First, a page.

Vail Daily column: New down payment and income rules may impact locals
If you are a local looking to buy a place soon, and are amongst the well-meaning but down-payment challenged group, then you might want to get busy and get going. The rules for many mortgage loan programs are changing Nov. 15 in regards to down payments.
And if you are amongst those hard-working folks who are slightly income impaired, you can score a two-for-one goal because income guidelines are about to get tighter on Jan. 1.
Currently, it is possible to get a conventional mortgage (meaning a Fannie Mae or Freddie Mac loan) with as little as 3 percent down. That means on a $300,000 house you can get in the door with as little as $9,000 down, plus your closing costs.
Come Nov. 15, you will have to put 5 percent down payment, meaning that on a $300,000 purchase you will have to put $15,000 down, plus your closing costs.
In addition, you can qualify with up to a 45-50 percent debt to income ratio. This means that your house payment, taxes, insurance, mortgage insurance and minimum monthly payments can add up to between 45 and 50 percent of your pre-tax gross income.
Starting Jan. 1, 2015, most loans will be limited to 43 percent debt to income, with no room for exceptions, period. If you are one penny over the 43% limit, your loan application is toast.
Here’s how this shakes out on a $300,000 purchase. (Assuming you have no other debts, and that your taxes, insurance and mortgage insurance totaled $500/month.)
If you get a loan approval by Nov. 15, you could borrow 97 percent of the price, or $291,000, and qualify with an income of about $3,942 per month if you have perfect credit, the day is sunny and the wind calm (well, not really, but it seems like that’s the criteria the lenders use some days, anyway).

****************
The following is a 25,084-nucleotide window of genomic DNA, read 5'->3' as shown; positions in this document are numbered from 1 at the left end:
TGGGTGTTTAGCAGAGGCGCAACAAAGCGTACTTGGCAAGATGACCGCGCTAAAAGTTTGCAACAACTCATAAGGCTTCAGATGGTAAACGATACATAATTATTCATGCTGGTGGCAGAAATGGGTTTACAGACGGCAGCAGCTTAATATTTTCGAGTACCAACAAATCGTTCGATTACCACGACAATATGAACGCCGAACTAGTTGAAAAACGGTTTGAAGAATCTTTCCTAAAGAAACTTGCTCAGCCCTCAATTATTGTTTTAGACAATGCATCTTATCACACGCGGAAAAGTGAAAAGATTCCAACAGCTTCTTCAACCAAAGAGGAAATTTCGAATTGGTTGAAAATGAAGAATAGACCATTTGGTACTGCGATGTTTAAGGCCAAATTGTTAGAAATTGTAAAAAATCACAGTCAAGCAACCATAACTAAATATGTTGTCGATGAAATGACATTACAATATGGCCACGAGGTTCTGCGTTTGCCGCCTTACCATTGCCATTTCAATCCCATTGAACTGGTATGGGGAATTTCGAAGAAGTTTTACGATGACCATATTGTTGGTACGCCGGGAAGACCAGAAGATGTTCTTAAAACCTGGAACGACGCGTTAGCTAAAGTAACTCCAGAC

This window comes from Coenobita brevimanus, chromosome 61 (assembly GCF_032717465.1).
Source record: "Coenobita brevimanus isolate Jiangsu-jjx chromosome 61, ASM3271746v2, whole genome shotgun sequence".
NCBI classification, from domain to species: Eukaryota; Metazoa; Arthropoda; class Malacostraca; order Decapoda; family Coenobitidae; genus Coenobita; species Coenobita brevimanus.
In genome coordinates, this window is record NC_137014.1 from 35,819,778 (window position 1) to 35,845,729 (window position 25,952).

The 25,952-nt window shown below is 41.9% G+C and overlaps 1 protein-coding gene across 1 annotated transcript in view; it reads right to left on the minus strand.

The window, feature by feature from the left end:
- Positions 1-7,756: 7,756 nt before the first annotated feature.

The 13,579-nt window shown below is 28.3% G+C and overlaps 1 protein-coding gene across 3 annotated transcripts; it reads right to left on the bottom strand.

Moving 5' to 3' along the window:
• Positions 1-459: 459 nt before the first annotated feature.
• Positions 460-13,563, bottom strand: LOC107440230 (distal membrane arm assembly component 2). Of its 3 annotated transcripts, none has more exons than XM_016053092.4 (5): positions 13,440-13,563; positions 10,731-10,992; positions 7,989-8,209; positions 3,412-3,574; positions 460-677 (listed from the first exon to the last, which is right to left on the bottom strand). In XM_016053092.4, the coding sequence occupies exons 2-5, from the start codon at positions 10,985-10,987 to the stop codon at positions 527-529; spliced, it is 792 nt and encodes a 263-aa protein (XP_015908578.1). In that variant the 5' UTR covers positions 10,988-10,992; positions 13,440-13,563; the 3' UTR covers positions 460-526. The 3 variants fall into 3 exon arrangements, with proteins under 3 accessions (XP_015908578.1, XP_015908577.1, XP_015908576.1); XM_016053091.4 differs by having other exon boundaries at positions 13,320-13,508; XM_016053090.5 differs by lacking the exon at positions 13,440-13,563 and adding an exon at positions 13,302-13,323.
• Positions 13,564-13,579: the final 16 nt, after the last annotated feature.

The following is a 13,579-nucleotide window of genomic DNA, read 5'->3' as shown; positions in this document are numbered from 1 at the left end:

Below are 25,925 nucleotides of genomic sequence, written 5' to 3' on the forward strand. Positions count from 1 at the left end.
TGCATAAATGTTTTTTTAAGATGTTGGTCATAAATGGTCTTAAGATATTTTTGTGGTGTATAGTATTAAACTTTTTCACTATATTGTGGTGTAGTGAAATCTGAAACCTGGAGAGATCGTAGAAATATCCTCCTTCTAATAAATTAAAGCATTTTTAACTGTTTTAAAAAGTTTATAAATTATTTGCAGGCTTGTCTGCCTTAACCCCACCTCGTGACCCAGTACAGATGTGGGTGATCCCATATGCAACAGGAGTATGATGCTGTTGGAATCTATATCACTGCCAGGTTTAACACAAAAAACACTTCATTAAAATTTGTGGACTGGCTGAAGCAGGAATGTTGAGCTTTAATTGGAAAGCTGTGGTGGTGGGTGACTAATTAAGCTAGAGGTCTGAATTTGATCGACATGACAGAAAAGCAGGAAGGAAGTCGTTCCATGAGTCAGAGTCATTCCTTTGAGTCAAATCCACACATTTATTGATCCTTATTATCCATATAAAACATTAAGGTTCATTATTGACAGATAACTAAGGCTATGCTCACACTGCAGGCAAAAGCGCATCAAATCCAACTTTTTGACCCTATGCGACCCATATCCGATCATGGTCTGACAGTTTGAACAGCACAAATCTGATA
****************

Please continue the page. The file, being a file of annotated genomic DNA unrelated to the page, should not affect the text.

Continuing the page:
If you get an approval after Nov. 15, you could only borrow $285,000, and it would take an income of about $4,520 per month to qualify. That’s $578 per month more income and $6,000 more on the down payment.
You only need to get a house under contract and your application approved by Nov. 15, but you don’t have to close by then.
There are other options out there if you can’t get something done by Nov. 15. FHA loans are still available and require 3.5 percent down. In this case, you would have to bring a $7,750 down payment, meaning you would borrow $292,500. We don’t know for sure what the debt-ratio limits will be, but expect 43 percent.
In addition, FHA also has monthly mortgage insurance that is about $40 per month higher than a conventional 97 percent loan, and a one-time, up-front fee that either costs you 1.75 percent of the loan amount ($5,118.75) or you can usually pay a quarter percent higher rate and get it rolled into the rate. The good news is that FHA rates are a bit lower than conventional rates but you would need to make about $4,646 per month to qualify. That makes this harder to qualify for than a conventional loan, but after Nov. 15, a 3 percent down conventional loan will not exist.
The last option for the down-payment impaired would be a USDA loan, which can go to 100 percent loan-to-value, but requires a debt ratio of 41 percent. There is an income cap on how much an applicant can make as well.
Both FHA and USDA loans have one important limitation as well if you are buying a condo. There are only a couple of condo projects in Eagle County that are approved for these loans, so check with your lender for the latest list as it does change occasionally.
Getting the right loan program is a complex path, and you will be well-served by making sure you are dealing with a qualified originator who knows the territory.
Chris Neuswanger is a mortgage loan originator with Macro Financial Group in Avon and may be reached at 970-748-0342. He welcomes mortgage inquiries from readers.
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